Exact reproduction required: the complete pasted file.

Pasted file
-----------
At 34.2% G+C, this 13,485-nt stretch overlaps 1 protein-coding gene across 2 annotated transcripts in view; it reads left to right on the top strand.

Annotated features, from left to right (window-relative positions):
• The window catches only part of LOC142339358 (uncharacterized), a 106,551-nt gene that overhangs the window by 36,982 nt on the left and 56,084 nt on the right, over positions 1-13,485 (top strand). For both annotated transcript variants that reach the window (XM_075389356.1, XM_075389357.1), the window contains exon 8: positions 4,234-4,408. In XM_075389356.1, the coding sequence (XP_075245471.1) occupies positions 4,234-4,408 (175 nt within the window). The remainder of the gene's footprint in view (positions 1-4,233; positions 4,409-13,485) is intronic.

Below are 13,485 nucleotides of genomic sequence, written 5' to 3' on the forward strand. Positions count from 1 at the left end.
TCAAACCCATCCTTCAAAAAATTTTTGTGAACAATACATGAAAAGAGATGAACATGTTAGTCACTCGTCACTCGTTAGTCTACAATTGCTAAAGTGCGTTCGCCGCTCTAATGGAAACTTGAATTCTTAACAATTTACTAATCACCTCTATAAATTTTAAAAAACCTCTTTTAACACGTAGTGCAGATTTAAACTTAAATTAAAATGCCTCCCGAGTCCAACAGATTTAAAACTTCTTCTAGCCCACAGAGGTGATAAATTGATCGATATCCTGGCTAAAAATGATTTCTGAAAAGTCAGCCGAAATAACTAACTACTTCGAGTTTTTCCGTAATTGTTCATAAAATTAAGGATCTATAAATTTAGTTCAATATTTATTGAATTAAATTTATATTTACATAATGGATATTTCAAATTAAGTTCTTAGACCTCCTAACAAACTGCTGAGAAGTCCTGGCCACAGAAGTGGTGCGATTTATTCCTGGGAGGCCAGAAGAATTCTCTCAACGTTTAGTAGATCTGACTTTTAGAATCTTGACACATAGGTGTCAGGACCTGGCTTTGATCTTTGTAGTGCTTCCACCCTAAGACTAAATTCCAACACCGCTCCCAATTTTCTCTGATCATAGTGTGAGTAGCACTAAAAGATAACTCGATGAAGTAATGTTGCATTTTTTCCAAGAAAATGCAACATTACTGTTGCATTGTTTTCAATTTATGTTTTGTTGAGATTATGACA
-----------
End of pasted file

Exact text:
At 34.2% G+C, this 13,485-nt stretch overlaps 1 protein-coding gene across 2 annotated transcripts in view; it reads left to right on the top strand.

Annotated features, from left to right (window-relative positions):
• The window catches only part of LOC142339358 (uncharacterized), a 106,551-nt gene that overhangs the window by 36,982 nt on the left and 56,084 nt on the right, over positions 1-13,485 (top strand). For both annotated transcript variants that reach the window (XM_075389356.1, XM_075389357.1), the window contains exon 8: positions 4,234-4,408. In XM_075389356.1, the coding sequence (XP_075245471.1) occupies positions 4,234-4,408 (175 nt within the window). The remainder of the gene's footprint in view (positions 1-4,233; positions 4,409-13,485) is intronic.

Below are 13,485 nucleotides of genomic sequence, written 5' to 3' on the forward strand. Positions count from 1 at the left end.
TCAAACCCATCCTTCAAAAAATTTTTGTGAACAATACATGAAAAGAGATGAACATGTTAGTCACTCGTCACTCGTTAGTCTACAATTGCTAAAGTGCGTTCGCCGCTCTAATGGAAACTTGAATTCTTAACAATTTACTAATCACCTCTATAAATTTTAAAAAACCTCTTTTAACACGTAGTGCAGATTTAAACTTAAATTAAAATGCCTCCCGAGTCCAACAGATTTAAAACTTCTTCTAGCCCACAGAGGTGATAAATTGATCGATATCCTGGCTAAAAATGATTTCTGAAAAGTCAGCCGAAATAACTAACTACTTCGAGTTTTTCCGTAATTGTTCATAAAATTAAGGATCTATAAATTTAGTTCAATATTTATTGAATTAAATTTATATTTACATAATGGATATTTCAAATTAAGTTCTTAGACCTCCTAACAAACTGCTGAGAAGTCCTGGCCACAGAAGTGGTGCGATTTATTCCTGGGAGGCCAGAAGAATTCTCTCAACGTTTAGTAGATCTGACTTTTAGAATCTTGACACATAGGTGTCAGGACCTGGCTTTGATCTTTGTAGTGCTTCCACCCTAAGACTAAATTCCAACACCGCTCCCAATTTTCTCTGATCATAGTGTGAGTAGCACTAAAAGATAACTCGATGAAGTAATGTTGCATTTTTTCCAAGAAAATGCAACATTACTGTTGCATTGTTTTCAATTTATGTTTTGTTGAGATTATGACA